Trade economist Dr Rebecca Harding reflects on the US Exim Bank’s annual spring conference compared with the ICC Banking Commission event in Beijing and notes how polarised attitudes to trade have become and that is businesses that trade and not governments
It is fair to say that world trade is facing a few challenges at the moment. The language between the United States and China has become ever-more belligerent in the last few weeks, with both sides taking an increasingly nationalistic approach to the discussions on the future world of trade. This perpetuates uncertainty and as a result dampens investment. It also dampens world trade: the CPB’s World Trade Index suggests that world trade volumes have dropped back by over 4% since October 2018 putting its gains during the previous twelve months into a sharp reverse.
The US, although stepping back from increasing tariffs on automotives recently, is still taking an adversarial approach towards its trade negotiations with China, Japan, Europe and the UK. Its position across all of these conversations is almost identical: to protect US agriculture and manufacturing (particularly aerospace and cars), to ensure its cyber security and intellectual property, to enable greater access for investors to overseas markets, and to protect American exporters from any unfair currency manipulation by its overseas trade partners.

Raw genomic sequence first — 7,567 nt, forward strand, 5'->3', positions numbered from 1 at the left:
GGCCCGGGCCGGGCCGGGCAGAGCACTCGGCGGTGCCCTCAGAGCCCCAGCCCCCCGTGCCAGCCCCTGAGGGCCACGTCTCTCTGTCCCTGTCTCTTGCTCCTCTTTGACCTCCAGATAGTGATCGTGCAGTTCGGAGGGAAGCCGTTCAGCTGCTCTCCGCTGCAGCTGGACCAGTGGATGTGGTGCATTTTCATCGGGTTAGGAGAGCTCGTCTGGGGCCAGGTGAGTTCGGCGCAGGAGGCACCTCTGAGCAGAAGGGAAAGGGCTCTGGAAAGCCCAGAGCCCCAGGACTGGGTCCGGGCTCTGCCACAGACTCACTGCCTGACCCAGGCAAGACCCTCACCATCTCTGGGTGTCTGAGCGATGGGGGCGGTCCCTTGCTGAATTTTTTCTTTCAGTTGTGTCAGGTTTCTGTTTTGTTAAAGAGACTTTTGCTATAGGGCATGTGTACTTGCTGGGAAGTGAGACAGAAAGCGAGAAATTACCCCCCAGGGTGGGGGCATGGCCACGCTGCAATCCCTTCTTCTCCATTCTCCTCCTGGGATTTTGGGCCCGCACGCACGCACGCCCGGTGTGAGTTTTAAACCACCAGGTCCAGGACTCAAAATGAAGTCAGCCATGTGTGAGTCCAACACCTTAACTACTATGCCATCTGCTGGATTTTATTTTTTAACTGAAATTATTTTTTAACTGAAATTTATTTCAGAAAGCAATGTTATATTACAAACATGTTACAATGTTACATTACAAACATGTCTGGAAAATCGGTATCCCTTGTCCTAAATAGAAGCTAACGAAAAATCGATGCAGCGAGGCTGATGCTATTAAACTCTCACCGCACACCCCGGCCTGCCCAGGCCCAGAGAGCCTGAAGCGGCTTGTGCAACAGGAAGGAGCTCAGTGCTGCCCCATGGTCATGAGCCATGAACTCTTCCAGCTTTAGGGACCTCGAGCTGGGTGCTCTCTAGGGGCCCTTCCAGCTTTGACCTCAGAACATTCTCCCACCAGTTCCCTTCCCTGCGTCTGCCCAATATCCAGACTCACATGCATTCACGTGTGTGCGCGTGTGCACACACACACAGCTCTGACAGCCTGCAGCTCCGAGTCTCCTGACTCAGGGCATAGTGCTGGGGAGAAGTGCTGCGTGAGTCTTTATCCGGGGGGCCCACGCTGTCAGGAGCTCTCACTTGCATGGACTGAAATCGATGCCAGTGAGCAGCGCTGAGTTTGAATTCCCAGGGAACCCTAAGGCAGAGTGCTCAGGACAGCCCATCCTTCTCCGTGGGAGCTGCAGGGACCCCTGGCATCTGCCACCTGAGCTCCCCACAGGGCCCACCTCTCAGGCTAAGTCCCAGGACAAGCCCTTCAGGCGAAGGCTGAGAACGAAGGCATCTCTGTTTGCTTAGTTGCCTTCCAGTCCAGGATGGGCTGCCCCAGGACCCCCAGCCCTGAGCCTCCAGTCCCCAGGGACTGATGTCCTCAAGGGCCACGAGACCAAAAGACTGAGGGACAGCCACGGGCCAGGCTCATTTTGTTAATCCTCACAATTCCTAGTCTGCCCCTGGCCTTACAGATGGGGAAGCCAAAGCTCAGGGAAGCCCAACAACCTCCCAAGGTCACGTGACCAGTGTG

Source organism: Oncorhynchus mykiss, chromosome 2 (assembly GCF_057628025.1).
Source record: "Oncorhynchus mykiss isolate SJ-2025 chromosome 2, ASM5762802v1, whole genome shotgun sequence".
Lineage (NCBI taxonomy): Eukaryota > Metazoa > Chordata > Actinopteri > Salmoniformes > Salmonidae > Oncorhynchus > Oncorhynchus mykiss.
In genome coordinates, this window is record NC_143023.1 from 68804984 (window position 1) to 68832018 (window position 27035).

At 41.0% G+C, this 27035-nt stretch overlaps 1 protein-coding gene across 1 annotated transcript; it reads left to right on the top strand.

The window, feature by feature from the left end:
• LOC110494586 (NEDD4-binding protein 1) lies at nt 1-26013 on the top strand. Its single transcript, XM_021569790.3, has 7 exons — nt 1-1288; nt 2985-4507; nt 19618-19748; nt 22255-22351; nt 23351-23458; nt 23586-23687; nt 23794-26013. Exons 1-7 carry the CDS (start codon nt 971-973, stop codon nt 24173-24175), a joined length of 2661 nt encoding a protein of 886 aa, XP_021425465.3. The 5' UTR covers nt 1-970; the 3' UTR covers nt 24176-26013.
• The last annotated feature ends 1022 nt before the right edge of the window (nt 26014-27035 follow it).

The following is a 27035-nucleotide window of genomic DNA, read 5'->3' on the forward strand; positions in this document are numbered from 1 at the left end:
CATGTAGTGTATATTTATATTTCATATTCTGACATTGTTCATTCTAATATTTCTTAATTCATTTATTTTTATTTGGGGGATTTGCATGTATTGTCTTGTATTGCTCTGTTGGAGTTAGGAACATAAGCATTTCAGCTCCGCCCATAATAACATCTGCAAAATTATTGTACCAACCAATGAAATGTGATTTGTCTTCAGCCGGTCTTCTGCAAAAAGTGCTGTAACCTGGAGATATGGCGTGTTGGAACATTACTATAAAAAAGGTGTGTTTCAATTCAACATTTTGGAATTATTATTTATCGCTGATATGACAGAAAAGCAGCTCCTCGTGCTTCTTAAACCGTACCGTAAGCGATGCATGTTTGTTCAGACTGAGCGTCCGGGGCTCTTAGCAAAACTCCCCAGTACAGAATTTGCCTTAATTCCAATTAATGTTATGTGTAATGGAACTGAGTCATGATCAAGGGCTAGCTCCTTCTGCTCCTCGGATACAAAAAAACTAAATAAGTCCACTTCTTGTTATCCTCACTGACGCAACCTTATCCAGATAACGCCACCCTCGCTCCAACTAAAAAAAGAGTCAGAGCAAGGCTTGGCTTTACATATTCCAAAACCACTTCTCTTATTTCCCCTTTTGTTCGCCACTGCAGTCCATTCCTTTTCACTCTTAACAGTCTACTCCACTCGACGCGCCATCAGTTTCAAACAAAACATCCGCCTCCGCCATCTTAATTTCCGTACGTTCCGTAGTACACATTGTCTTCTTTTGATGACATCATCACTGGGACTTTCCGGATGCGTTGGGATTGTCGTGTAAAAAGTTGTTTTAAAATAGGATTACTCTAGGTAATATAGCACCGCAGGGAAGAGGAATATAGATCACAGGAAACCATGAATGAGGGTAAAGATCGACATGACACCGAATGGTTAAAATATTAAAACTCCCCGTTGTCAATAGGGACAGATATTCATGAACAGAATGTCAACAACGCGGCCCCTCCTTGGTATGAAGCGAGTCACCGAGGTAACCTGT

These discussions are about so much more than trade. They are about the future of the world’s trade and, indeed, foreign policy systems in a world where the nature of trade relations and power are changing because of the growing importance of digital technologies, the rise of China and the role of the US in a multipolar world.